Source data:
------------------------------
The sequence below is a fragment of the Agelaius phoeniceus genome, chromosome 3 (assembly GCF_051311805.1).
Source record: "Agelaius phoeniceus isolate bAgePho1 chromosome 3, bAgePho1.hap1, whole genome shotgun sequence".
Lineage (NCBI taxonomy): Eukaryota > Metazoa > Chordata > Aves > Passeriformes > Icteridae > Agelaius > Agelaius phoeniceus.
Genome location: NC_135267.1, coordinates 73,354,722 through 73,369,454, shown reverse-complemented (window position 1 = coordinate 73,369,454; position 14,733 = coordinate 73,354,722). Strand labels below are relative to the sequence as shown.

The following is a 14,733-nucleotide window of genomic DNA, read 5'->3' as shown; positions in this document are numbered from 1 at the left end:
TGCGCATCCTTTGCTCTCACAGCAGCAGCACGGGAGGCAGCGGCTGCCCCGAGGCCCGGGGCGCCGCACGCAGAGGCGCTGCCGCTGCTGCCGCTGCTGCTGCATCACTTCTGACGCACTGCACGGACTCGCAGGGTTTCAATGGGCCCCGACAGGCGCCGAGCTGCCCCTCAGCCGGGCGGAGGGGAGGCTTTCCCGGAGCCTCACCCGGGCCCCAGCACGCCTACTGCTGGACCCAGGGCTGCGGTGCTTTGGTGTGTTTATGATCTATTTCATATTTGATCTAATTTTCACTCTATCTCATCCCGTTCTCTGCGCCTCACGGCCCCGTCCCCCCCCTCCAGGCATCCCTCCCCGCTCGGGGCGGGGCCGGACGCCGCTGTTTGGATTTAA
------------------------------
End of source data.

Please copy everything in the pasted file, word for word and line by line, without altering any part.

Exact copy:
The sequence below is a fragment of the Agelaius phoeniceus genome, chromosome 3 (assembly GCF_051311805.1).
Source record: "Agelaius phoeniceus isolate bAgePho1 chromosome 3, bAgePho1.hap1, whole genome shotgun sequence".
Lineage (NCBI taxonomy): Eukaryota > Metazoa > Chordata > Aves > Passeriformes > Icteridae > Agelaius > Agelaius phoeniceus.
Genome location: NC_135267.1, coordinates 73,354,722 through 73,369,454, shown reverse-complemented (window position 1 = coordinate 73,369,454; position 14,733 = coordinate 73,354,722). Strand labels below are relative to the sequence as shown.

The following is a 14,733-nucleotide window of genomic DNA, read 5'->3' as shown; positions in this document are numbered from 1 at the left end:
TGCGCATCCTTTGCTCTCACAGCAGCAGCACGGGAGGCAGCGGCTGCCCCGAGGCCCGGGGCGCCGCACGCAGAGGCGCTGCCGCTGCTGCCGCTGCTGCTGCATCACTTCTGACGCACTGCACGGACTCGCAGGGTTTCAATGGGCCCCGACAGGCGCCGAGCTGCCCCTCAGCCGGGCGGAGGGGAGGCTTTCCCGGAGCCTCACCCGGGCCCCAGCACGCCTACTGCTGGACCCAGGGCTGCGGTGCTTTGGTGTGTTTATGATCTATTTCATATTTGATCTAATTTTCACTCTATCTCATCCCGTTCTCTGCGCCTCACGGCCCCGTCCCCCCCCTCCAGGCATCCCTCCCCGCTCGGGGCGGGGCCGGACGCCGCTGTTTGGATTTAA